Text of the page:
## An actual golden ellipsoid not of revolution

09/03/2024

This is a real (i.e. not AI generated) photo of an actual object. It is the very first prototype of an ellipsoid in the general case. It is a creation made by numerunique. Note that an ellipsoid "of revolution" is more common as it can easily by done with a lathe.

Yes, it is a wooden crafted object made with a CNC milling machine. So why golden? Because its proportion respects two golden ratios: one between the largest dimension with respect to the intermediary dimension, another between the intermediary dimension and the smallest - see below.

Manufacturing this tiny object was sort of a challenge.

Usually, numerunique uses a CAD software, the best professional one, to create an object. Starting with a sketch composed with common shapes easy to use and adapt, a 3D representation is simple to obtain. Then, picking in predefined common toolpath strategies, the G-code is automatically produced after its execution has been beautifully simulated to spot any potential hazards that could end in adverse events up to damaging the CNC milling machine. All this is very convenient.

However, there is no way of modelling an ellipsoid not of revolution with this CAD software; the usual process abort at its beginning.

This is probably why such a real photo of an actual object representing an ellipsoid (not of revolution) cannot be found on the web. Its easier in the case of an ellipsoid of revolution and even more easier with the specific case of ellipsoid: a sphere. Every one has played whith marbles, haven't they?

Ellipsoids are a type of quadratic surface with a beautiful canonical equation: $\frac{{x}^{2}}{{a}^{2}}+\frac{{y}^{2}}{{b}^{2}}+\frac{{z}^{2}}{{c}^{2}}=1$.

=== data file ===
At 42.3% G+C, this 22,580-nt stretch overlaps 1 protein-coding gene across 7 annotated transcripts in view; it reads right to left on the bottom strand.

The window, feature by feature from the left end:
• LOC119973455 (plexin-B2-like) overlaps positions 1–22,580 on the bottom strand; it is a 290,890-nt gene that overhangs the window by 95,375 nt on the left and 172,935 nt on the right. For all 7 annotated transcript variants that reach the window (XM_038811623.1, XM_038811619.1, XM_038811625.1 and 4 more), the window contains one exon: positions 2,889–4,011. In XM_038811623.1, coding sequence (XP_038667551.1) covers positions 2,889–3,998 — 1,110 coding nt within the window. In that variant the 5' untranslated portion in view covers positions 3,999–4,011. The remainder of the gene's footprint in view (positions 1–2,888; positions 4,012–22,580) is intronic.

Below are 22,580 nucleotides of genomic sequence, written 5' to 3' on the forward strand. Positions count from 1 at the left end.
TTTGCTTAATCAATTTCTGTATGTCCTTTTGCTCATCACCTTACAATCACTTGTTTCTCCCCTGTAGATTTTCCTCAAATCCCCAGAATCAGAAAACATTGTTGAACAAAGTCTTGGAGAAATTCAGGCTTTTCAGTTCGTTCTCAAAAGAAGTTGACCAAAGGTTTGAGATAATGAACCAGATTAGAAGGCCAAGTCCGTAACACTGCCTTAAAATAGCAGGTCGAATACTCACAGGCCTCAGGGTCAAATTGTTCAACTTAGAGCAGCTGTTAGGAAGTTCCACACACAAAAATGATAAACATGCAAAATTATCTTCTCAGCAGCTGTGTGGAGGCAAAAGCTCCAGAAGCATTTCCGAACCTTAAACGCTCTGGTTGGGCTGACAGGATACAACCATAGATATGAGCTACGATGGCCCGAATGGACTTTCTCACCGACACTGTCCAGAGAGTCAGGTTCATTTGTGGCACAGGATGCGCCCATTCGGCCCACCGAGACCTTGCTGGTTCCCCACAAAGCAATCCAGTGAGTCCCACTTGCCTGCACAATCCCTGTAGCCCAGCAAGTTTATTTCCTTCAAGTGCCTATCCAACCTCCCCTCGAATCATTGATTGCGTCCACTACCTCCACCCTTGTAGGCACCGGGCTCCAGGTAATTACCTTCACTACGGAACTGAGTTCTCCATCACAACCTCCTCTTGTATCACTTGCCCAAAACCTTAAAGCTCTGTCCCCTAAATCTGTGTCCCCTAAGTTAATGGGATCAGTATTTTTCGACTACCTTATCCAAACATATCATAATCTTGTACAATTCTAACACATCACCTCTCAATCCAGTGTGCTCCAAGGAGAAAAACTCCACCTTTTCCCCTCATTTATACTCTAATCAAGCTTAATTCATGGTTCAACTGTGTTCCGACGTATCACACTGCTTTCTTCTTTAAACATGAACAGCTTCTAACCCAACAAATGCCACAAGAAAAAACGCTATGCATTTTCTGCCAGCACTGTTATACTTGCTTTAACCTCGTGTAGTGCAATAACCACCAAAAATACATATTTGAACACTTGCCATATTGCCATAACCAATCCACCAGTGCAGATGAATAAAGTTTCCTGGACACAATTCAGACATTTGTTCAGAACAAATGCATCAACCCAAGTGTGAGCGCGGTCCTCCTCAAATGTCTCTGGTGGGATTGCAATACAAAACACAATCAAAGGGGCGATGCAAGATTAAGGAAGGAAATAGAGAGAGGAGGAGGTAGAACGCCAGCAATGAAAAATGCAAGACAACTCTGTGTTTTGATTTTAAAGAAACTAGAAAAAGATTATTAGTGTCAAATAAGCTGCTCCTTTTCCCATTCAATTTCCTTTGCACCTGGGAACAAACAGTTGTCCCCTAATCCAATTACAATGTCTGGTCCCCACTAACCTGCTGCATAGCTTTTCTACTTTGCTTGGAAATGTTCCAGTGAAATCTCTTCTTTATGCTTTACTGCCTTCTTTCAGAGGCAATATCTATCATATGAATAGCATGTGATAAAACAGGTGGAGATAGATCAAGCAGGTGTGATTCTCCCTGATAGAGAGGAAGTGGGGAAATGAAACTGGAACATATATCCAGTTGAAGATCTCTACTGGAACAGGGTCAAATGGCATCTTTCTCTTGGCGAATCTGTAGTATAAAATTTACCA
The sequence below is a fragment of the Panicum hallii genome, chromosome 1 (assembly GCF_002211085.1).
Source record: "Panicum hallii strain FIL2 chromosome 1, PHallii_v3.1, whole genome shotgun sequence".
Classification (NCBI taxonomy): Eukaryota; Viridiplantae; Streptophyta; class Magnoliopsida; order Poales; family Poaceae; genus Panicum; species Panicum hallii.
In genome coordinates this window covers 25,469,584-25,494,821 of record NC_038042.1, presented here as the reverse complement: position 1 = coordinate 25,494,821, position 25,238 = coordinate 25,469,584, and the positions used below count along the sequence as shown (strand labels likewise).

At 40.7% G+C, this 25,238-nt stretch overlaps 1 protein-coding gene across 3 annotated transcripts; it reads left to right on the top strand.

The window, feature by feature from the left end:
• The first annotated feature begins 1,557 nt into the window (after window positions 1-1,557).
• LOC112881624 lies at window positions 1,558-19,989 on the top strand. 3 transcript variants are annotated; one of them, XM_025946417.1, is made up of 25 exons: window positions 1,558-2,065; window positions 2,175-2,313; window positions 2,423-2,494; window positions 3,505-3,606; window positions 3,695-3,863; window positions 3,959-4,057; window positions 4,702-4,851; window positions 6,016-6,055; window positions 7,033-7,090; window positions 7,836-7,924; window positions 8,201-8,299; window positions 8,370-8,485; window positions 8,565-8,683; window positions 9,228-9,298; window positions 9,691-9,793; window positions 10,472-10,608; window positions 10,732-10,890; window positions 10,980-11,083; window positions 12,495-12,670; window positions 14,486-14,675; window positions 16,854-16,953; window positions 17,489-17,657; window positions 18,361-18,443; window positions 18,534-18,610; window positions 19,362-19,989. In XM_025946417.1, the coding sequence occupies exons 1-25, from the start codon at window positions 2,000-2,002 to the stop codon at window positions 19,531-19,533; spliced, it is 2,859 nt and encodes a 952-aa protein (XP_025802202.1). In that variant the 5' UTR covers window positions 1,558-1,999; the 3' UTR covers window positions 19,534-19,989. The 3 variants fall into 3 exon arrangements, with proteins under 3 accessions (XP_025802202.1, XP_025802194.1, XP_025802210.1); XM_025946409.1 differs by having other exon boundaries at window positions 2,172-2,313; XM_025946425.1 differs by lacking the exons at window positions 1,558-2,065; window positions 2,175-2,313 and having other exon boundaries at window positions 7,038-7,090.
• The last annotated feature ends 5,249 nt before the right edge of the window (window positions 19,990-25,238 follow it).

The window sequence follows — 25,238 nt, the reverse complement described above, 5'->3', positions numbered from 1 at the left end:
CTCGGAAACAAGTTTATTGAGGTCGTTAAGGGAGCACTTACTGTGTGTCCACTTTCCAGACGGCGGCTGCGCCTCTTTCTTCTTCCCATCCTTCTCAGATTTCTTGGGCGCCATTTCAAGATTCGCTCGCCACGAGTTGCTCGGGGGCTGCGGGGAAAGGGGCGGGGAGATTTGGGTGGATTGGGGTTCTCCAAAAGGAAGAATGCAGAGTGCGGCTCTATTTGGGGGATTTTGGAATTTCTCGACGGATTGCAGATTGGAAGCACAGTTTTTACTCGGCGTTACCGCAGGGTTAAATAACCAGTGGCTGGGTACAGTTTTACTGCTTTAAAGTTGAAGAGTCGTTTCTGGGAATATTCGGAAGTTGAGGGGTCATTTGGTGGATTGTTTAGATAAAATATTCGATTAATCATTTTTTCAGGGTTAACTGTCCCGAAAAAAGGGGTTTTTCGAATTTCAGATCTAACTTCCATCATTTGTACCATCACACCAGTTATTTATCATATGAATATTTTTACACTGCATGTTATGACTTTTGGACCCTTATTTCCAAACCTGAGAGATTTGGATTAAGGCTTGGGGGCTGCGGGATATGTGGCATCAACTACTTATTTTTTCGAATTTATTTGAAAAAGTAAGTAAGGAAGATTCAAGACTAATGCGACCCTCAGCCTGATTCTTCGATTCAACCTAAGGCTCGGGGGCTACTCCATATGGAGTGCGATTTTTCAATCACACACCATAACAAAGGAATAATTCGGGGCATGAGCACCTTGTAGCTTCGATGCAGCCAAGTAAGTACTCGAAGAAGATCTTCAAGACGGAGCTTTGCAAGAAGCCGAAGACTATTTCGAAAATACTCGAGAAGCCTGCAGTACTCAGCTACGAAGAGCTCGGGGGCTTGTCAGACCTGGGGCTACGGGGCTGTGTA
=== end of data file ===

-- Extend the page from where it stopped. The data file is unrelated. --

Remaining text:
By the way, for the case illustrated by the picture above, the golden ratios are $a=fb$ and $b=fc$ where $f=\frac{1+\sqrt{5}}{2}$.

Anyway, you can easily deduce from the equation of an ellipsoid that its intersection with any horizontal plan between the altitudes $-c$ and $c$ is… an ellipse! This induce a simple strategy to mill an ellipsoid but leads to another rather straightforward problem with apparently no published solution: how to compute a polygon tangent to an ellipse? Solving this problem raises another question: how to compute the distance between a point and an ellipse?

Once these problems solved by a double nested dichotomy, numerunique had to develop a crude tool to check the validity of the underlying computations necessary to mill an ellipsoid.

Then numerunique had to develop a program to convert it to G-code…

Moreover, to prevent the risk of damaging its CNC milling machine, numerunique also had to develop a simulation of the execution of this G-code.

As usual the first execution of the actual milling, although successful, revealed a lot of improvements remaining to make.